Patriots Draft: Focus On USC LB Dallas Sartz sat down with Dallas Sartz to hear the two-time captain talk about his USC career. Sartz, who is rated as one of the sleepers in the NFL Draft, worked out for the New England Patriots and keeps in touch with Patriots QB Matt Cassel regularly.

An Exit Interview with USC linebacker Dallas Sartz
By JailBreakBlitz

We’re here with former Trojan linebacker, Dallas Sartz. Thanks for being here with us, Dallas and congratulations on the Rose Bowl victory.

Thank you very much.

You’re often described as a “cerebral” player.

That’s a good compliment, definitely. That’s what I try to be out there, a smart player, a headsy player. I think one of my strengths is being able to go out there and figure out what is going on, and try to look around and find some stuff and help some people out, and point out some tendencies. I think that is one of my strong points. That’s the way I play my game.

Your father also played football at Oregon State. How might that have impacted your mental and physical game?

Just being raised by him and my mom helped. Not necessarily playing football, it was just the way they raised me, the way they taught me to be a man, to be a competitor, and an athlete. The way they pushed me when I was growing up, from playing recreational soccer all the way to high school football. The way they pushed me and made me the athlete I am today.

Was your grandfather pretty influential as well in your sports life?

Yes, definitely. He played a little football. He was a big inspiration to me. He was a man that did it all and loved life. He was a fighter pilot, a gold glove boxer, a professional hydroplane racer. He did everything he wanted to and definitely is a big part of my life, made me who I am today.

You are a rare two-time captain. Talk about what that honor has meant to you.

It is definitely a great honor, to say I have been that. The cool thing is that it’s not voted by the coaches, it’s voted by the peers. That makes me feel pretty special inside that those guys thought that highly of me two years in a row, to be the leader, the representative of the team. I was pretty blessed to be that.

You’ve been part of a pretty incredible run at USC. What kind of memories will you take with you?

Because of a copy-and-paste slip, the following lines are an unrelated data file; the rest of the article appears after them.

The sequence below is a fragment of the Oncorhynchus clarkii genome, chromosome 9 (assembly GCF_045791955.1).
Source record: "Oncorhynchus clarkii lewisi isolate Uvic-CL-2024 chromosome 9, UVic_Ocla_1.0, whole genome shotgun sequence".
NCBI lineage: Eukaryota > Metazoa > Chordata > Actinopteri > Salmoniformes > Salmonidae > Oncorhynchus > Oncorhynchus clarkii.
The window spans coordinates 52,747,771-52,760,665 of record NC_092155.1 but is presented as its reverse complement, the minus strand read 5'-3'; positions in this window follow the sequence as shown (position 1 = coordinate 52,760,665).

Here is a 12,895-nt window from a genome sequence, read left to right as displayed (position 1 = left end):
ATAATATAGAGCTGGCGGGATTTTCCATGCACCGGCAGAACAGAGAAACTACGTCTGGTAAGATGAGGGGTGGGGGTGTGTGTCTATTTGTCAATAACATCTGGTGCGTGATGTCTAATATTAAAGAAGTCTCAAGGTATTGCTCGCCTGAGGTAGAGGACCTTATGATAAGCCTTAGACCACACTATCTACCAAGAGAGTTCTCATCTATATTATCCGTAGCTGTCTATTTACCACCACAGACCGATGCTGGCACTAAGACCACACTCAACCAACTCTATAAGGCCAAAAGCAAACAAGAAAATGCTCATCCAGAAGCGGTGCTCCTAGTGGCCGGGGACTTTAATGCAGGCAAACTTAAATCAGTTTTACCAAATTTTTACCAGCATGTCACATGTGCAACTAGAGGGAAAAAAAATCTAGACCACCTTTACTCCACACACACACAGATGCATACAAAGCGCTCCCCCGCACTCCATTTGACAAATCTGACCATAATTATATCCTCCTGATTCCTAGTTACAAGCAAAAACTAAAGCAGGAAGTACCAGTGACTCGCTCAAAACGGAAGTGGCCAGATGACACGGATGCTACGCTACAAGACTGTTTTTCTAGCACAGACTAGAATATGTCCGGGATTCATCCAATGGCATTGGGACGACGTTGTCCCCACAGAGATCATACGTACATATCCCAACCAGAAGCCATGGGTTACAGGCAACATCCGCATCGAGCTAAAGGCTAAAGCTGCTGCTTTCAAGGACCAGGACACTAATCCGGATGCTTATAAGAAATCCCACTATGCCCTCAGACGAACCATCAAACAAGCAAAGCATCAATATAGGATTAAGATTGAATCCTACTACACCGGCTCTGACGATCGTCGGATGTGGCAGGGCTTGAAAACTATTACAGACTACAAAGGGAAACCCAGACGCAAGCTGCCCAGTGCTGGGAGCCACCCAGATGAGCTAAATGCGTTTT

There’ve been so many great memories, I don’t know where to start, really. The games have been great. I definitely look back and tell stories about the games like stopping Oklahoma. Nobody thought we had a chance and we went out there and shut them down. Also, the Michigan game last year at the Rose Bowl. There are plenty of memories. But also, one of the big things is meeting all of the people out there throughout the process. I met a lot of nice people, great people, and best friends. I’ll take those relationships with me for the rest of my life.

You mentioned meeting a lot of people and that being an important part of your time here at USC. Many former Trojan athletes come back and visit campus. Do any stand out who you’ve gotten to meet?

The Trojan Family is very close. So when people come back, players come back, you’re talking to them, seeing how they’re doing. There’s a common bond, players come back and chat and work out, whether it’s players I never played with, or guys like Matt Cassel who come back for a couple of work outs and act like we did back in the day. Matt Cassel was back a couple of weeks ago, just a great guy, and pretty fun to have around.

You’ve had many memorable moments. Describe your favorite play at USC. Do any tackles or sacks stand out more?

I’d say my sack at the end of that first Rose Bowl versus Michigan. It was pretty cool to get that last sack out there at the Rose Bowl as a sophomore.

What about your favorite game?

I’d say this last year’s Rose Bowl was pretty cool, with all of the hype between Michigan and USC, two big powerhouses coming together. To be able to go out there and basically dominate and do whatever we wanted to do to them was a pretty cool thing. The way the defense came together at the end there, and the way we played. It was kind of fun to let it all develop and come together. It was a great game for us.

One of the more memorable games that you’ve been involved in is the 2005 Orange Bowl, where you basically shut down the highly touted Adrian Peterson, and made it look easy.